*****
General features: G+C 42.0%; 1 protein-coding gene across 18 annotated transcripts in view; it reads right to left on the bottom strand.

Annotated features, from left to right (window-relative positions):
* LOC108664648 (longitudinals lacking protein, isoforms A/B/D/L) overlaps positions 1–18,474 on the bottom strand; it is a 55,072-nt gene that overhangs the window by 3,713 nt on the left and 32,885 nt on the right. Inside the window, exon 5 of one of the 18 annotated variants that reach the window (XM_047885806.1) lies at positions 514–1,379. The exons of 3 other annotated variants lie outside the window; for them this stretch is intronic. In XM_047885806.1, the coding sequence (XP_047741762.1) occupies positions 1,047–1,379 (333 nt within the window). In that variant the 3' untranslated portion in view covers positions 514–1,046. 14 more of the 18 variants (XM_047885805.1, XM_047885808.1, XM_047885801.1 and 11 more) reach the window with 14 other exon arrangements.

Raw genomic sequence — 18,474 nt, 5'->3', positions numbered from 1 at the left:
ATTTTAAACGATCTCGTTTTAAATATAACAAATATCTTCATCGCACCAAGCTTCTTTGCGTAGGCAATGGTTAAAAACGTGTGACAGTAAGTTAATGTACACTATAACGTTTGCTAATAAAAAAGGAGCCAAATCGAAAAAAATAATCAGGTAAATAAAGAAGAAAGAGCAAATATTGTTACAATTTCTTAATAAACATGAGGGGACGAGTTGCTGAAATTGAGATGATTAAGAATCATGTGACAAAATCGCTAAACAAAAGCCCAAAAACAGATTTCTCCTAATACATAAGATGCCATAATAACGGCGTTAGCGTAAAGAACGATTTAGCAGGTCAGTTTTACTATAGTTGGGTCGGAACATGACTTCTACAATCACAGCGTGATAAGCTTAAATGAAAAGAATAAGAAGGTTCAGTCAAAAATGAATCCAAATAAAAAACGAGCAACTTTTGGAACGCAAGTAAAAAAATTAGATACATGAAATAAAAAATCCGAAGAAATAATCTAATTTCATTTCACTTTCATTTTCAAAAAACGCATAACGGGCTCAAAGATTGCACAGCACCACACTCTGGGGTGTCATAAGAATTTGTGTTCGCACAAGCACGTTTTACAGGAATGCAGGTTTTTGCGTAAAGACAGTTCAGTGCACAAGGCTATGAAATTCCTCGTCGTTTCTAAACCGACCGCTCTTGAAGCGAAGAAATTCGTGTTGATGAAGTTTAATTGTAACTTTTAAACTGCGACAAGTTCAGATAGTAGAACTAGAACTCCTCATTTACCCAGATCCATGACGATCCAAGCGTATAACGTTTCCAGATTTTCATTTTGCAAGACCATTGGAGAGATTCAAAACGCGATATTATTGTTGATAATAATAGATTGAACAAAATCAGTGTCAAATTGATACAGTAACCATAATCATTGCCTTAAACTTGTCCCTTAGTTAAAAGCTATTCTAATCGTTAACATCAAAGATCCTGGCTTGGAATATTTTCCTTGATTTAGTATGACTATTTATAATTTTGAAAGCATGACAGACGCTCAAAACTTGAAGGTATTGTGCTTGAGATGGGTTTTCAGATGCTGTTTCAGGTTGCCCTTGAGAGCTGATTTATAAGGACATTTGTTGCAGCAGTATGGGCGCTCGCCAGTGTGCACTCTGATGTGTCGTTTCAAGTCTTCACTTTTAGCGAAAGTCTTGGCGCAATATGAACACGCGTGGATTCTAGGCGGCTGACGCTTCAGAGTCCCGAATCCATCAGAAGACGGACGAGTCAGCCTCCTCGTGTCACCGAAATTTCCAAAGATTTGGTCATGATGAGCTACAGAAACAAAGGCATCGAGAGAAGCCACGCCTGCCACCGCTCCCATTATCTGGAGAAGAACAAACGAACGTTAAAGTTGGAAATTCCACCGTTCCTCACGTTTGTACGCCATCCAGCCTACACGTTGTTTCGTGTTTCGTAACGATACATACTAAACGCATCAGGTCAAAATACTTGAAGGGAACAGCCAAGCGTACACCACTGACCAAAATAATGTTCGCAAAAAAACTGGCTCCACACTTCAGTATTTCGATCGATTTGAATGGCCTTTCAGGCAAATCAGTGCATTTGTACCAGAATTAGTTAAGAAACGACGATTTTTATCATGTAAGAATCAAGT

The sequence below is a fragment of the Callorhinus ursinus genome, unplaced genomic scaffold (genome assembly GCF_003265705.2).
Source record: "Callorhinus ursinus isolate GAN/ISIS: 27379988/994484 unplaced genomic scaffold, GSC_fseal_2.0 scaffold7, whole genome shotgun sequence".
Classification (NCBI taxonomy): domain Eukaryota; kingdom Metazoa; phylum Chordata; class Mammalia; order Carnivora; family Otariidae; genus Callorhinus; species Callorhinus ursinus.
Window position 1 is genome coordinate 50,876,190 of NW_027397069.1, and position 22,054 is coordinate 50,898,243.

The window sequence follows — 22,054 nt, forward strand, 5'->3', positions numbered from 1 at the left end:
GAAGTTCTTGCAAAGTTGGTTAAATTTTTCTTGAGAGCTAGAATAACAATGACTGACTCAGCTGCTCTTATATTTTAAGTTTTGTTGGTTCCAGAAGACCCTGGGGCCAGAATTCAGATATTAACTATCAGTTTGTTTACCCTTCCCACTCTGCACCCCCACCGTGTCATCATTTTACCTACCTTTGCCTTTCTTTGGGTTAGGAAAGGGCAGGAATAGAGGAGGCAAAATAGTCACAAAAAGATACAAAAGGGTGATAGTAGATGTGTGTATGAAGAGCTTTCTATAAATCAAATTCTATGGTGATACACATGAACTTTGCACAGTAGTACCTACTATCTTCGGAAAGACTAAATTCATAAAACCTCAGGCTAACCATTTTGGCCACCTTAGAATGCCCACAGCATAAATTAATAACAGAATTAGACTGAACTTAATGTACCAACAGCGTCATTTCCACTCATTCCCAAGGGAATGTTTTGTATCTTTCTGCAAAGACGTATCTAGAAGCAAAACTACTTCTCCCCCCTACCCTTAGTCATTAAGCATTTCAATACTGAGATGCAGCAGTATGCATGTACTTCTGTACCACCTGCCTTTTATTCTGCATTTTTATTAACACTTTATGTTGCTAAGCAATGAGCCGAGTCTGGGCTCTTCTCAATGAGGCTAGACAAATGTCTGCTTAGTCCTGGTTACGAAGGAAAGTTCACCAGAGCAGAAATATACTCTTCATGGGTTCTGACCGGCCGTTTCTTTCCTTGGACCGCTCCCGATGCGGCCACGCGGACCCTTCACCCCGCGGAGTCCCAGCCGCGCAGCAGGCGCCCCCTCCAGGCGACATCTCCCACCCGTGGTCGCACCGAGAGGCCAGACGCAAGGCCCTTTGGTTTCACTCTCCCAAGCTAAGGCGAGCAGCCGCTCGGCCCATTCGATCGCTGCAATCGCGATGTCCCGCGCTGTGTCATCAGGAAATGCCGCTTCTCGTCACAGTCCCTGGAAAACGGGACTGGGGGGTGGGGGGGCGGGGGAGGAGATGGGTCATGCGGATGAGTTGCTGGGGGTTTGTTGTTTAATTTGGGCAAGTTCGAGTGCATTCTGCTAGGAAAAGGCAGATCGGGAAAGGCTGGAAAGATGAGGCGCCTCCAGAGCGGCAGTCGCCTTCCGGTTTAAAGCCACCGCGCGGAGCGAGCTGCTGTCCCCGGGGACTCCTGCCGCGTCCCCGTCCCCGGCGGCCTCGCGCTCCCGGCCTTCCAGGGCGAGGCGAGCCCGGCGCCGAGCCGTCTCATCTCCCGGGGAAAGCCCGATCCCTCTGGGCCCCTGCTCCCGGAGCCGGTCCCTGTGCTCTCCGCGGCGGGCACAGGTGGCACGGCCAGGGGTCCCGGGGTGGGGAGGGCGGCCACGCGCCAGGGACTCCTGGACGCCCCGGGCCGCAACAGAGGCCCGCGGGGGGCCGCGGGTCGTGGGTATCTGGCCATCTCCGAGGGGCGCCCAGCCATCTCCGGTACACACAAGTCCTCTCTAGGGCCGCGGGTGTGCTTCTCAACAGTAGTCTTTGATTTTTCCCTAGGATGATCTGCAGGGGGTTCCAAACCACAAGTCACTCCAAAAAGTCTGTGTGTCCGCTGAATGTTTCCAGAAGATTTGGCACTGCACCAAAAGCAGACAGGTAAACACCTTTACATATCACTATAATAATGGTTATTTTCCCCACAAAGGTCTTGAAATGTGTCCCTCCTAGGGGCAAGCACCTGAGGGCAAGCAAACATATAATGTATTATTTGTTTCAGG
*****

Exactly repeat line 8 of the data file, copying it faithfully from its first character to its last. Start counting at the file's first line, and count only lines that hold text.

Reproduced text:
Classification (NCBI taxonomy): domain Eukaryota; kingdom Metazoa; phylum Chordata; class Mammalia; order Carnivora; family Otariidae; genus Callorhinus; species Callorhinus ursinus.